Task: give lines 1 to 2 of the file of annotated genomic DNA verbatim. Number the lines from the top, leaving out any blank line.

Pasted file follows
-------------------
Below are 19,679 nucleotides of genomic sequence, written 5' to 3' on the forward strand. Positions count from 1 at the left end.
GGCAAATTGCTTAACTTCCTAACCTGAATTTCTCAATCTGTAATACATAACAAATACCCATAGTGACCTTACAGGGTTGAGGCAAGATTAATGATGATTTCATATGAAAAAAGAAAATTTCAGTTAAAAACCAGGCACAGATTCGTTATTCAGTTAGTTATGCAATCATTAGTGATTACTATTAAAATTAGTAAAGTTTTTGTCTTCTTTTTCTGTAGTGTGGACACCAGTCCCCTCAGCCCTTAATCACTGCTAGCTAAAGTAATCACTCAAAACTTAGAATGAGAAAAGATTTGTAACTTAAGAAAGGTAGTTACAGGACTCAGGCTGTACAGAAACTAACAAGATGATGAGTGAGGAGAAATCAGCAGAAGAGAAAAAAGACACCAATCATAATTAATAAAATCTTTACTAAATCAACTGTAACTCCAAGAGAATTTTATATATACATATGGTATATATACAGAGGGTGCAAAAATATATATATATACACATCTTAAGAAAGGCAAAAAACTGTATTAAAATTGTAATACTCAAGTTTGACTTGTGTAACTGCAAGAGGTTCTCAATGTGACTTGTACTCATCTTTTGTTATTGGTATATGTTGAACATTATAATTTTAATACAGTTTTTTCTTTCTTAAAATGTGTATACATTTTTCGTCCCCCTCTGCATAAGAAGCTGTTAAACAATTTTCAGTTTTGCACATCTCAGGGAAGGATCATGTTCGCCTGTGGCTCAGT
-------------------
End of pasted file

Below are 19,679 nucleotides of genomic sequence, written 5' to 3' on the forward strand. Positions count from 1 at the left end.
GGCAAATTGCTTAACTTCCTAACCTGAATTTCTCAATCTGTAATACATAACAAATACCCATAGTGACCTTACAGGGTTGAGGCAAGATTAATGATGATTTCATATGAAAAAAGAAAATTTCAGTTAAAAACCAGGCACAGATTCGTTATTCAGTTAGTTATGCAATCATTAGTGATTACTATTAAAATTAGTAAAGTTTTTGTCTTCTTTTTCTGTAGTGTGGACACCAGTCCCCTCAGCCCTTAATCACTGCTAGCTAAAGTAATCACTCAAAACTTAGAATGAGAAAAGATTTGTAACTTAAGAAAGGTAGTTACAGGACTCAGGCTGTACAGAAACTAACAAGATGATGAGTGAGGAGAAATCAGCAGAAGAGAAAAAAGACACCAATCATAATTAATAAAATCTTTACTAAATCAACTGTAACTCCAAGAGAATTTTATATATACATATGGTATATATACAGAGGGTGCAAAAATATATATATATACACATCTTAAGAAAGGCAAAAAACTGTATTAAAATTGTAATACTCAAGTTTGACTTGTGTAACTGCAAGAGGTTCTCAATGTGACTTGTACTCATCTTTTGTTATTGGTATATGTTGAACATTATAATTTTAATACAGTTTTTTCTTTCTTAAAATGTGTATACATTTTTCGTCCCCCTCTGCATAAGAAGCTGTTAAACAATTTTCAGTTTTGCACATCTCAGGGAAGGATCATGTTCGCCTGTGGCTCAGT